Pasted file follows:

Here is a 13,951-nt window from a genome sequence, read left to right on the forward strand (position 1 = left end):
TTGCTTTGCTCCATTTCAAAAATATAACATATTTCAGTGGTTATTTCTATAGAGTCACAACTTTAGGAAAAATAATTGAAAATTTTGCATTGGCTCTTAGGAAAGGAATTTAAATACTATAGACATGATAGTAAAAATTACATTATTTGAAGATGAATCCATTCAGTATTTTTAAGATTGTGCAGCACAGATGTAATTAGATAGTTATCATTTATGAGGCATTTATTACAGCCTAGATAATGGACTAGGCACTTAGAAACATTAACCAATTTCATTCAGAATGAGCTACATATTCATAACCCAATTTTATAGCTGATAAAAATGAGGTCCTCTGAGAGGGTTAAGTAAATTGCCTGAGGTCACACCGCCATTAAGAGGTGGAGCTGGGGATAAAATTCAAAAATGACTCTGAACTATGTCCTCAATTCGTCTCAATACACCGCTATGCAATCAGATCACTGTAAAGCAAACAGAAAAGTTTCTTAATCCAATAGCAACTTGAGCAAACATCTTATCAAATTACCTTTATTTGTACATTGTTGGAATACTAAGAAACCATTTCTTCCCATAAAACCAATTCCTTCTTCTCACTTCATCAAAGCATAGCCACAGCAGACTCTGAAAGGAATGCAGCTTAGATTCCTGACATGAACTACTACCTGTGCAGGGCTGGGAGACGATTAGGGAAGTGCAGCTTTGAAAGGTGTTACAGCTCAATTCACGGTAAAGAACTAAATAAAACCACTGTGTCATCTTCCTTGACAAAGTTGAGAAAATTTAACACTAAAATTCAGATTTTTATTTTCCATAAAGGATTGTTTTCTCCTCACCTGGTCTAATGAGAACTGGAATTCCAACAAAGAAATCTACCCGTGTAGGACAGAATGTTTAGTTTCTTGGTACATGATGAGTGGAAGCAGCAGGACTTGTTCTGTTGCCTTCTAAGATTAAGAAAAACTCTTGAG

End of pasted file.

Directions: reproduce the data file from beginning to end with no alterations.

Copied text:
Here is a 13,951-nt window from a genome sequence, read left to right on the forward strand (position 1 = left end):
TTGCTTTGCTCCATTTCAAAAATATAACATATTTCAGTGGTTATTTCTATAGAGTCACAACTTTAGGAAAAATAATTGAAAATTTTGCATTGGCTCTTAGGAAAGGAATTTAAATACTATAGACATGATAGTAAAAATTACATTATTTGAAGATGAATCCATTCAGTATTTTTAAGATTGTGCAGCACAGATGTAATTAGATAGTTATCATTTATGAGGCATTTATTACAGCCTAGATAATGGACTAGGCACTTAGAAACATTAACCAATTTCATTCAGAATGAGCTACATATTCATAACCCAATTTTATAGCTGATAAAAATGAGGTCCTCTGAGAGGGTTAAGTAAATTGCCTGAGGTCACACCGCCATTAAGAGGTGGAGCTGGGGATAAAATTCAAAAATGACTCTGAACTATGTCCTCAATTCGTCTCAATACACCGCTATGCAATCAGATCACTGTAAAGCAAACAGAAAAGTTTCTTAATCCAATAGCAACTTGAGCAAACATCTTATCAAATTACCTTTATTTGTACATTGTTGGAATACTAAGAAACCATTTCTTCCCATAAAACCAATTCCTTCTTCTCACTTCATCAAAGCATAGCCACAGCAGACTCTGAAAGGAATGCAGCTTAGATTCCTGACATGAACTACTACCTGTGCAGGGCTGGGAGACGATTAGGGAAGTGCAGCTTTGAAAGGTGTTACAGCTCAATTCACGGTAAAGAACTAAATAAAACCACTGTGTCATCTTCCTTGACAAAGTTGAGAAAATTTAACACTAAAATTCAGATTTTTATTTTCCATAAAGGATTGTTTTCTCCTCACCTGGTCTAATGAGAACTGGAATTCCAACAAAGAAATCTACCCGTGTAGGACAGAATGTTTAGTTTCTTGGTACATGATGAGTGGAAGCAGCAGGACTTGTTCTGTTGCCTTCTAAGATTAAGAAAAACTCTTGAG